Regents who voted to kill the plan cited their support for diversity, equity, and inclusion (DEI) efforts. For example, Regent Evan Brenkus said the compromise plan was “selling our minorities out for millions of dollars.”

Representative Robyn Vining, a Democrat, tweeted before the vote, “LEGISLATIVE DEMOCRATS ARE UNITED OPPOSING THIS TERRIBLE AGREEMENT. All of us. Every single one. DEI is non-negotiable. Hear us loud and clear.”

Democrats gloated about the Regents’ action. “ORGANIZING WORKS,” wrote Democratic Rep. Lee Snodgrass. Democratic state Rep. Francesa Hong wrote, “Student voices and community comments are powerful. Organizing fucking works.”

“Republicans worked to find a compromise to provide hundreds of millions of dollars in funding for UW pay raises, capital projects, and workforce development. The Evers-controlled Board of Regents blew up the deal because Democrats care more about 43 DEI positions than education,” state Sen. Duey Stroebel, a Republican, wrote.

Jay Rothman, the UW System president, wrote, “On balance, I believe this proposed agreement was in the best interests of the Universities of Wisconsin. While I am disappointed, I respect the decision of the Board of Regents.

The UW employees who won’t get raises as a result of the Regents’ action include such working and middle-class workers as campus cops, janitors, food-service workers, IT workers, librarians, instructional academic staff, and others who have no power to approve DEI spending, as power in the UW is concentrated only among tenured professors with PHDs.

In exchange for 34,000 workers’ salary increases, the Regents sided with preserving 43 DEI jobs which, under the compromise plan, would have been shifted toward academic and student success or not filled.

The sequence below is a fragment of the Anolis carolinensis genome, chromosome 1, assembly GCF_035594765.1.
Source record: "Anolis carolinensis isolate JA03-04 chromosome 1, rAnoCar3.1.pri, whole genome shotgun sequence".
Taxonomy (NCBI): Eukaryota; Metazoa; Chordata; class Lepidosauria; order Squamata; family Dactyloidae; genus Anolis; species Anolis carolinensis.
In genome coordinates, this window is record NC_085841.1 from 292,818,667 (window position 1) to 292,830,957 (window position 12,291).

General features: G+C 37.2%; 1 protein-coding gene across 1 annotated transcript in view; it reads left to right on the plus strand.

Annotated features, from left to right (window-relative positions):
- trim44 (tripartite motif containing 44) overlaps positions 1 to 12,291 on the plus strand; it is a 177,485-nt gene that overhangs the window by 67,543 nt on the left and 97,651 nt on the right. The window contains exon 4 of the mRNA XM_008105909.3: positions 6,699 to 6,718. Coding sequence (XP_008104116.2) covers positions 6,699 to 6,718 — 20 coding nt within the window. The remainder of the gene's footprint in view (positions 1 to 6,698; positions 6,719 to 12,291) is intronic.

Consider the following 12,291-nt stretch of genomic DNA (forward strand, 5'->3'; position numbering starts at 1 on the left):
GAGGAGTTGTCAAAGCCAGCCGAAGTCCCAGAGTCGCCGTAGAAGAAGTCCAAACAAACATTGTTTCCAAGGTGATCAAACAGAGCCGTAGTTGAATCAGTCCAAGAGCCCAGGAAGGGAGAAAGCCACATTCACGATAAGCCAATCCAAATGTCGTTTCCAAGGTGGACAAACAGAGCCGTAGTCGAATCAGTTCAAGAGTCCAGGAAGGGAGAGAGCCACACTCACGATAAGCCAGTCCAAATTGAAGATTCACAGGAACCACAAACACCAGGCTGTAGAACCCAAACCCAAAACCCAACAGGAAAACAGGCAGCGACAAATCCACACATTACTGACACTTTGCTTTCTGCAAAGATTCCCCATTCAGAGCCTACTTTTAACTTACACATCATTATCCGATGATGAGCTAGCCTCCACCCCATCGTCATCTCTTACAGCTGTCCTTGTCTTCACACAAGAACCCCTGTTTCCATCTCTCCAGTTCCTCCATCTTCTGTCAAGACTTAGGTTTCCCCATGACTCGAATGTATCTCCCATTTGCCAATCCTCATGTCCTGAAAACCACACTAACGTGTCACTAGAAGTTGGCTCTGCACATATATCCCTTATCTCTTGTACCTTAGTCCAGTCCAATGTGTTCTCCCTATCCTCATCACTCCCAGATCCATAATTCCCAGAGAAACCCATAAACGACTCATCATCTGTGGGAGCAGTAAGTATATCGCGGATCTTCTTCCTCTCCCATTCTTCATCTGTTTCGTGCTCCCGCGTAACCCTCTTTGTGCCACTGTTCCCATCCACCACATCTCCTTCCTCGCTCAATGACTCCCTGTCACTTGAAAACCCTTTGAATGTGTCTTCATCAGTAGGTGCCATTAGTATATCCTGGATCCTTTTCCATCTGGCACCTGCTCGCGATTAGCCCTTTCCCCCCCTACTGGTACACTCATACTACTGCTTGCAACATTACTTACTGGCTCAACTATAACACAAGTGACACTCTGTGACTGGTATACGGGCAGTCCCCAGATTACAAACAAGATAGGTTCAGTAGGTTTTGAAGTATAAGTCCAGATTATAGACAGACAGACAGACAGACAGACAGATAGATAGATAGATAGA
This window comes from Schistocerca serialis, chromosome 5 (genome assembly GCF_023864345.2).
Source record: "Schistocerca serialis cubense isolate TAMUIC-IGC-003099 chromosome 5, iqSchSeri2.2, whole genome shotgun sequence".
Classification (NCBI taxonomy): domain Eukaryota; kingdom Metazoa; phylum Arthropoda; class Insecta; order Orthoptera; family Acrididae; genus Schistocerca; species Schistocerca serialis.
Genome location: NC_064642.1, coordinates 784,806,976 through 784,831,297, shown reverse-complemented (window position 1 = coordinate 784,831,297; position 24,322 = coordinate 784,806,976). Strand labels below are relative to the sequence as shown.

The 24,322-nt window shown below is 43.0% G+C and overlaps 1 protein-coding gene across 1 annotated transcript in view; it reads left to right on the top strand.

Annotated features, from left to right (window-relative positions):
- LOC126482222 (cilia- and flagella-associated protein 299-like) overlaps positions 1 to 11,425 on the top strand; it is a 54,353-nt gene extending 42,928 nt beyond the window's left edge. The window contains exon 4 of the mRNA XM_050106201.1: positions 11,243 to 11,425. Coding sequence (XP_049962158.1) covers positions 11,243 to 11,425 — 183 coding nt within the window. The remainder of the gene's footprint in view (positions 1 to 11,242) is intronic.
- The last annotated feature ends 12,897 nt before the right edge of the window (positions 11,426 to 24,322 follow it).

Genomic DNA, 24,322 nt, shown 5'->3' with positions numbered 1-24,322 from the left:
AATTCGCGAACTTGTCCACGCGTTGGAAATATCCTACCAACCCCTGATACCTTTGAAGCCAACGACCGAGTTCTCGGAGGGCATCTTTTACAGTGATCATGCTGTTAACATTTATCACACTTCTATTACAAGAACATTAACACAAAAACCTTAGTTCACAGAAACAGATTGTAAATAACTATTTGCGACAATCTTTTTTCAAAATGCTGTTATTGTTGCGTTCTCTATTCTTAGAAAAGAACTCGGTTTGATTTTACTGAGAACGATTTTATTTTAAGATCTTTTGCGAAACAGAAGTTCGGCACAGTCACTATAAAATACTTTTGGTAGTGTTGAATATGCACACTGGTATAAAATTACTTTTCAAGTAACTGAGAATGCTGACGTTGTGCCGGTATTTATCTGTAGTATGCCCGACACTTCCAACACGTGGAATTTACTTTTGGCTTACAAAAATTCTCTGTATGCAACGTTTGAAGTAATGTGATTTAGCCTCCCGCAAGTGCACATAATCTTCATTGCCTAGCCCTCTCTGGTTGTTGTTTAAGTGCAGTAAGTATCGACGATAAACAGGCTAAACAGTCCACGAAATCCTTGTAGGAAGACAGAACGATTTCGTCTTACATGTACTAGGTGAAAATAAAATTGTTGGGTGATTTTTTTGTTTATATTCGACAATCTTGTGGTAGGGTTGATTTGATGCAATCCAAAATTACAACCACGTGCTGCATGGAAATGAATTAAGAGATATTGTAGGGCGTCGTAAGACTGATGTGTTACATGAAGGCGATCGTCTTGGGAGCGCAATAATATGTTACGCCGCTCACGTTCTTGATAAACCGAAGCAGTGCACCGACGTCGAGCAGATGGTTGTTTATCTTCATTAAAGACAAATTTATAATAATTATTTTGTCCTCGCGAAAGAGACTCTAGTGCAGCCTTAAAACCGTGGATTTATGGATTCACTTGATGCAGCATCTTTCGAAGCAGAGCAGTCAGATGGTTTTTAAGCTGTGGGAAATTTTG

The plan killed by the Evers’ appointed Regents would have done the following.

1. The System would support the adoption of a state law mandating that UW-Madison admit the top 5% of academic performers in all Wisconsin high schools and that the other UW schools guarantee to take the top 10%. In addition, the top-performing home-schooled and online students would be guaranteed admission, as would National Merit Finalists.

2. The deal would have required a key legislative committee to approve the pay plan and the trades contracts for System and UW-Madison employees (34,000 people).

3. The deal would have required a key legislative committee to approve “a supplemental appropriation of $32 million for workforce development.”

4. The plan would include legislative funding for the proposed new engineering building at UW-Madison.

5. The plan would include legislative funding for the Winther/Heide Hall project at UW-Whitewater.

6. The plan would include funding an extension of Minnesota-Wisconsin reciprocity.

7. The plan would include funding for the Kronshage-Jorns-Humphrey Resident Halls renovation project at UW-Madison.

8. The Legislature would have approved $45.4 million in one-time GPR funding “to be used by various universities to demolish unused and/or uninhabitable facilities on System campuses.”

9. The plan would include funding for the System’s utility projects “substantially on the terms as set forth in the System’s original budget request.”

10. The plan would have required the UW to not grow non-teaching positions and bureaucracies, mandating that the campuses maintain current staffing levels except for faculty and instructional staff who teach students or receive grant-funded research. (A recent investigation by College Fix found that the University of Wisconsin Madison “employs roughly one administrator for every four undergraduates, and has grown its administration and support staff by 23 percent since 2013.”) This provision in the compromise deal was designed to make sure administrative bloat wanes while resources are directed into classroom teaching, where they help students. The plan also called for the system to freeze DEI positions.

11. UW-Madison was to seek donor support to create “an endowed chair to focus on conservative political thought, classical economic theory, or classical liberalism.”

12. UW-Madison was to discontinue a “Target of Opportunity” program seeking “underrepresented populations” (i.e. racially diverse hires) and was instead to initiate a program for recruiting faculty who “regardless of their identity or ethnic/racial background” have “demonstrated the ability to mentor ‘at risk’ and/or underrepresented students to achieve academic success and who have demonstrated academic and research excellence.”

13. The System was to eliminate diversity statement requirements in admissions applications.

14. The System was to develop “a module regarding freedom of expression for entering undergraduate students.”